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Testimonial

Measuring is complex and critical for research in marketing, advertising, and consumer psychology. These books are excellent tools for researchers and professionals of those areas that need to find reliable and valid scales for their research. They have helped me save time and consider new constructs in my academic research.
Juan Fernando Tavera
University of Antioquia, COLOMBIA

behavioral

A person's tendency to learn about and adopt innovations (new products) within a specific domain of interest is measured with six, five-point Likert-type items.  The scale is intended to be distinct from a generalized personality trait at one extreme and a highly specific, single product purchase at the other extreme.

Using four, nine-point items, the scale measures a person’s intention to engage in behaviors related to using sunscreen.

With three, seven-point items, this scale measures a consumer’s expressed probability of providing ideas and feedback to a particular business entity in the future.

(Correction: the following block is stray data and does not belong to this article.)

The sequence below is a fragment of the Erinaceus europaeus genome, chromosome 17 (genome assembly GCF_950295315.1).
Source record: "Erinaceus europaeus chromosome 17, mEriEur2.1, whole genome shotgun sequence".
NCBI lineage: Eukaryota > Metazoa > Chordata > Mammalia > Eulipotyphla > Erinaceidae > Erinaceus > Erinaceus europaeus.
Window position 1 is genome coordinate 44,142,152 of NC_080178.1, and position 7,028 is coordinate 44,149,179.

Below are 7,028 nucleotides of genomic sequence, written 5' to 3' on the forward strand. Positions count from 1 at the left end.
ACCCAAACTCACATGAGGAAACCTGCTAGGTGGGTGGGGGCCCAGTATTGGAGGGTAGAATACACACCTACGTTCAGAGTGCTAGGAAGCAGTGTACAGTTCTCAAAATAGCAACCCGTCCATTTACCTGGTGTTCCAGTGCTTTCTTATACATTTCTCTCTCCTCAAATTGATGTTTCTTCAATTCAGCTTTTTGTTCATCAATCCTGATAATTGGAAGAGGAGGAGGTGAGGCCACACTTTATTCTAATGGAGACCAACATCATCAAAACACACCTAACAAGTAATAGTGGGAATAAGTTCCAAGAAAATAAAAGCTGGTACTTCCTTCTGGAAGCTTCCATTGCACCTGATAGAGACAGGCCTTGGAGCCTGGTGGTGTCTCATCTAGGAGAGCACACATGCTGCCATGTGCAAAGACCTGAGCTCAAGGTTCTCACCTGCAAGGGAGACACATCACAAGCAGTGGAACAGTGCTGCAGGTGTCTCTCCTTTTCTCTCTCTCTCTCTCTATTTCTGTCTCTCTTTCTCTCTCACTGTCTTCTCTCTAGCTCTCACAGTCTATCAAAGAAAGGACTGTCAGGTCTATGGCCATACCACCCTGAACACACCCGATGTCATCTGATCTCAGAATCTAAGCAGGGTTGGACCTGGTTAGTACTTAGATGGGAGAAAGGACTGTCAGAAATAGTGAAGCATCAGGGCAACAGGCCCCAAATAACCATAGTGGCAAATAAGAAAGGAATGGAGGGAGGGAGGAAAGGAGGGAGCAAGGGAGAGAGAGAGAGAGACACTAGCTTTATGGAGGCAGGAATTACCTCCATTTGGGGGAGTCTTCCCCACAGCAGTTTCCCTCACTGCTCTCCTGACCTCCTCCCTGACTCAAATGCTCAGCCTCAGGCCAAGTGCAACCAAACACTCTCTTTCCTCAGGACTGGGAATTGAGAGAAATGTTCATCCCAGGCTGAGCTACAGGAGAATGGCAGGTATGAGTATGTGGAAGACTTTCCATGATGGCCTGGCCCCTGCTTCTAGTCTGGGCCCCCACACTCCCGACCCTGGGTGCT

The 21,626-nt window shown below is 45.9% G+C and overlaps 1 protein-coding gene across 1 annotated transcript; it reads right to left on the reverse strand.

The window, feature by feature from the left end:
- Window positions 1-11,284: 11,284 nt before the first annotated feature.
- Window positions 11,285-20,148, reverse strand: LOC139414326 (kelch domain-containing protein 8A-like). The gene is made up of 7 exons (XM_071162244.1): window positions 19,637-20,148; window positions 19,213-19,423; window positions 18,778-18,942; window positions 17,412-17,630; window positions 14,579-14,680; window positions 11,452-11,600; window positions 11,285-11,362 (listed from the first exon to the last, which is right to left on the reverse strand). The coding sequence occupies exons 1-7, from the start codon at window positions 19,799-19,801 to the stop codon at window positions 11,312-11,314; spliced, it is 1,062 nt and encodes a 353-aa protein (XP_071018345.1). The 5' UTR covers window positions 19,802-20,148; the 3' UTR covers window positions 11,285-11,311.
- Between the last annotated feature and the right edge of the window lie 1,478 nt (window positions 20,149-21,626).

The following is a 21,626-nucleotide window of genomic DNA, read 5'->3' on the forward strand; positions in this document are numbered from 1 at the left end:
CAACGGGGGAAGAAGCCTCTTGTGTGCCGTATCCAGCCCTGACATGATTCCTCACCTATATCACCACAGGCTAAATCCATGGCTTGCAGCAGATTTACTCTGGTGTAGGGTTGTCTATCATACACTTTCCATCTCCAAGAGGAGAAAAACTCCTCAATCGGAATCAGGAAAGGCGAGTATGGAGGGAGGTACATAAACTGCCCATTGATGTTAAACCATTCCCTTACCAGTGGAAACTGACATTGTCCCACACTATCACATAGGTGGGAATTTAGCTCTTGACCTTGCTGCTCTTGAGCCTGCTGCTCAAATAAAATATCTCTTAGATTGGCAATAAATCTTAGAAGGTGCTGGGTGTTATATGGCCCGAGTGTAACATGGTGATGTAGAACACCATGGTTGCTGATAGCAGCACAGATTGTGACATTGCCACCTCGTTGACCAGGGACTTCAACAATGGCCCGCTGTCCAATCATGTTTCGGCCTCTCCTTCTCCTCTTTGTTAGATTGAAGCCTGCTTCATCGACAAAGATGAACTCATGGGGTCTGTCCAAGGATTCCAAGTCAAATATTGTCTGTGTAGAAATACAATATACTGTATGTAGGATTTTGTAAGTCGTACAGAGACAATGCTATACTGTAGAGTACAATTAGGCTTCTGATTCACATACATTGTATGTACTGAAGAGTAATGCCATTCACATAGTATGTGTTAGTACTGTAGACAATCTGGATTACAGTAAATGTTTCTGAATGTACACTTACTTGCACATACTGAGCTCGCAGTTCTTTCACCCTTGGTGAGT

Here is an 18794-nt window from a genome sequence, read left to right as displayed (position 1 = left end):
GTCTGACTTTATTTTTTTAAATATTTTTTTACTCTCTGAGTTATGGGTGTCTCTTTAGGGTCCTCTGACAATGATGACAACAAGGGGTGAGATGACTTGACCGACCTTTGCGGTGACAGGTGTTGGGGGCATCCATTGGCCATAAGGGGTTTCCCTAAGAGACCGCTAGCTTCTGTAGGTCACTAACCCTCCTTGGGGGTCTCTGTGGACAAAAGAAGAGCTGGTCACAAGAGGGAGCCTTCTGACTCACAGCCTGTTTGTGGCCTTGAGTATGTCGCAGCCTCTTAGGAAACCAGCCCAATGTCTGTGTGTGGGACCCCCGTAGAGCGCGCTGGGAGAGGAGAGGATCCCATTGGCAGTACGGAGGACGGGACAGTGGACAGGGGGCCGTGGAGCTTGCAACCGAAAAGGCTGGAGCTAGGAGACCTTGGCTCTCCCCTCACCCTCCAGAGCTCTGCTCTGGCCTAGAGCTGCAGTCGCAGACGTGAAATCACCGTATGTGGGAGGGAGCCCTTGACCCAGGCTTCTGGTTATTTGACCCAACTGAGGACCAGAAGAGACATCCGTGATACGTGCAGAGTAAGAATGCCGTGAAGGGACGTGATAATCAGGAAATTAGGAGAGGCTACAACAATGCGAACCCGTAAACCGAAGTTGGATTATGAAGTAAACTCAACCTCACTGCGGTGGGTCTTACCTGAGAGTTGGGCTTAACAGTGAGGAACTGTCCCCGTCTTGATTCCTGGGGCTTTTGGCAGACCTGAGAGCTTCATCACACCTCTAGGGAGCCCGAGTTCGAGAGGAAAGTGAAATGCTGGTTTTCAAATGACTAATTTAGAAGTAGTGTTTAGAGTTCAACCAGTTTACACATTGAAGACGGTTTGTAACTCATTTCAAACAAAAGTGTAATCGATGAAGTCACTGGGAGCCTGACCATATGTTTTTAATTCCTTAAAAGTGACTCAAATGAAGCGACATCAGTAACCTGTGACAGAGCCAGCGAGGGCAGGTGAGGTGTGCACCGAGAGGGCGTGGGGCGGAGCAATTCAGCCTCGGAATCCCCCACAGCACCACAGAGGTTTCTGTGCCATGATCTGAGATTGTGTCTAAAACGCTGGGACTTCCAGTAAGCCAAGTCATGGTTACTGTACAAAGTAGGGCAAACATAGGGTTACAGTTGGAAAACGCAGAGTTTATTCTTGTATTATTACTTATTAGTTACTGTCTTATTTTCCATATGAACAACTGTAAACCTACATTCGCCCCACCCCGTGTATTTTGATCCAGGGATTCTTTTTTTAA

Five, seven-point items are used to measure how much effort a person put into a particular task as well as how relevant it was.

Five, seven-point items measure how much cognitive effort a person put into reading some information.  

The scale has three, seven-point items that measure a person’s intention to say good things about a resort and encourage friends to go there.

The scale uses eight, five-point items to measure a person’s reasons for using the Internet which have to do with boredom, relaxation, and communicating with others.

Using 13 Likert-type items and a 101-point response format, the scale measures the degree to which a person reports having one-way affiliation behavior and desires with a media celebrity. 

The degree to which a person is willing to make sacrifices for the long-term good of society as well as for other causes of personal importance is measured with seven, seven-point Likert-type items.

Five, seven-point Likert-type items were used to measure how much a person notices and values the effort expended by a person or company to produce an object.  To be clear, the scale measures a general attitude about things that are made rather than being specific to a particular producer or product.